As always, we are to go to God’s Word to guide us. The Bible addresses the fundamentals in worship; it tells us we are to worship God by gathering together in worship; this gathering is what God’s true church is, an organization of believers. My pastor’s point was that only the church can really effectively serve to motivate a person to get out of themselves and spend just one hour a week focusing strictly on worshiping the God of Abraham, Isaac and Jacob.

Of course church attendance alone does not indicate a person possesses a true, saving faith. Another pastor of mine told me that while we can’t assume everyone who attends church on a consistent basis necessarily has a true, saving faith, we can assume that a person who possesses a true, saving faith would be motivated to attend church on a consistent basis. The same God who has enabled us to have a faith that guarantees our salvation also tells us in his Word to worship him in truth and in spirit. Through our worship, our great God is glorified, and his glorification is our main purpose in the life he gave to us.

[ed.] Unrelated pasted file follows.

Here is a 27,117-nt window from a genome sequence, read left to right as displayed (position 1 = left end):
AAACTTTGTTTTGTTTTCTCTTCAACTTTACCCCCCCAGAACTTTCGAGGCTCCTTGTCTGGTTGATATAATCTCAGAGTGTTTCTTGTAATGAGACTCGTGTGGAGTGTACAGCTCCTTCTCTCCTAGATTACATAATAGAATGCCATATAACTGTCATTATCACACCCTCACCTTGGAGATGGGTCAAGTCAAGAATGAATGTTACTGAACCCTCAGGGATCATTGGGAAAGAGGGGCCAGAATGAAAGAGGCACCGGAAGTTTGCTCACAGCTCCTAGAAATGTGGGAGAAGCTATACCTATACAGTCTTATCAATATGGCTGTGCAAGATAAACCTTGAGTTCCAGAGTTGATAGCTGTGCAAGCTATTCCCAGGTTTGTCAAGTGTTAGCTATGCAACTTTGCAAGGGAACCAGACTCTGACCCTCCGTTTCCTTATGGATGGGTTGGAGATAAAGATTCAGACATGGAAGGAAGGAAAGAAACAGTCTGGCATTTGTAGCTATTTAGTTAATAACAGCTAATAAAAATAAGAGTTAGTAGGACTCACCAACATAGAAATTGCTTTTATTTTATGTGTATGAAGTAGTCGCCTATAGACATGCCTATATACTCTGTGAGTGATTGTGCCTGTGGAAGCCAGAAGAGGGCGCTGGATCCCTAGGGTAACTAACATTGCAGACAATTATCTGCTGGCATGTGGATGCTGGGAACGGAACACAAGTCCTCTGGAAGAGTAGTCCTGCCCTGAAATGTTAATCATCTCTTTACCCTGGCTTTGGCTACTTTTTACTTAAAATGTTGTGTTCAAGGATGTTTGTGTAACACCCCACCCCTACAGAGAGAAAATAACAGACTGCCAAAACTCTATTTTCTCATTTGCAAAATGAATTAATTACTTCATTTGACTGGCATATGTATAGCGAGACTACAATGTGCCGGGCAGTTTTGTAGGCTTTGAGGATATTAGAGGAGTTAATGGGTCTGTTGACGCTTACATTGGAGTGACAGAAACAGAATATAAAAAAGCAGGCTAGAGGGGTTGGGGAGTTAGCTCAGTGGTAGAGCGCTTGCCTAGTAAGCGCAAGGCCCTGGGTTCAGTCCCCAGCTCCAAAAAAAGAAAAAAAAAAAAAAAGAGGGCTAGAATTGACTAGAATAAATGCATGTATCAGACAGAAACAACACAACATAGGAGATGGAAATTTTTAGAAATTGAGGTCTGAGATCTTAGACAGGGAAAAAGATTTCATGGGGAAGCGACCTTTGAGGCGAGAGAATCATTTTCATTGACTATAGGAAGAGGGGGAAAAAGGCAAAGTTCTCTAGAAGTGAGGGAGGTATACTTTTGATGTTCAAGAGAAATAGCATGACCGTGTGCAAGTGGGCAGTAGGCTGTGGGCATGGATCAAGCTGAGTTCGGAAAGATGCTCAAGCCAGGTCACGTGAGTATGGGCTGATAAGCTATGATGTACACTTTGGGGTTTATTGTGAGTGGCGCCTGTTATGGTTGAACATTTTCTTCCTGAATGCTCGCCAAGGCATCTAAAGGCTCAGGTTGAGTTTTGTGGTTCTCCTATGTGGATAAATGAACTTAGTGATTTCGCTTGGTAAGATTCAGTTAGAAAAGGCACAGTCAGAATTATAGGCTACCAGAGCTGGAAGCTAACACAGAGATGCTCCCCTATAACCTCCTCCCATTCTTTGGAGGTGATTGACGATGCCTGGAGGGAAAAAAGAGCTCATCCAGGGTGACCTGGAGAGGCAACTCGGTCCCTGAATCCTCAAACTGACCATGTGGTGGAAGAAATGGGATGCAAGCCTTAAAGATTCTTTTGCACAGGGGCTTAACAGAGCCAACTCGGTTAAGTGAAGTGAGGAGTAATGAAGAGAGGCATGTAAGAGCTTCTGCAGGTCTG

So then, I go to church each Sunday, come rain or shine, because I desire to personally connect with our triune God, learn more of his Word, receive his means of grace through observing the sacrament of holy communion, sing songs of praise to him, pray to him to bless me, my family, my friends in need, and my nation and fellowship with my fellow believers. During and after that one hour a week, I feel refreshed in the spirit knowing I have done what is expected of me as a true believer in our Lord and Savior Jesus Christ.  That’s what true church worship is all about.


The Big Questions

We humans are naturally curious, and most sane people have wondered about the answers to what theologians call the big questions. Is there a God? Does he care about us? What is my purpose in life? What can we know? What is the truth? Is there life after death? Christians know that the answers to these questions are in God’s Word, the Holy Bible. Unbelievers tell us they aren’t interested in pursuing answers to questions that can’t be answered. Existentialist Albert Camus once said, “I don’t aim so high.” He’s really telling us he doesn’t want to aim that high.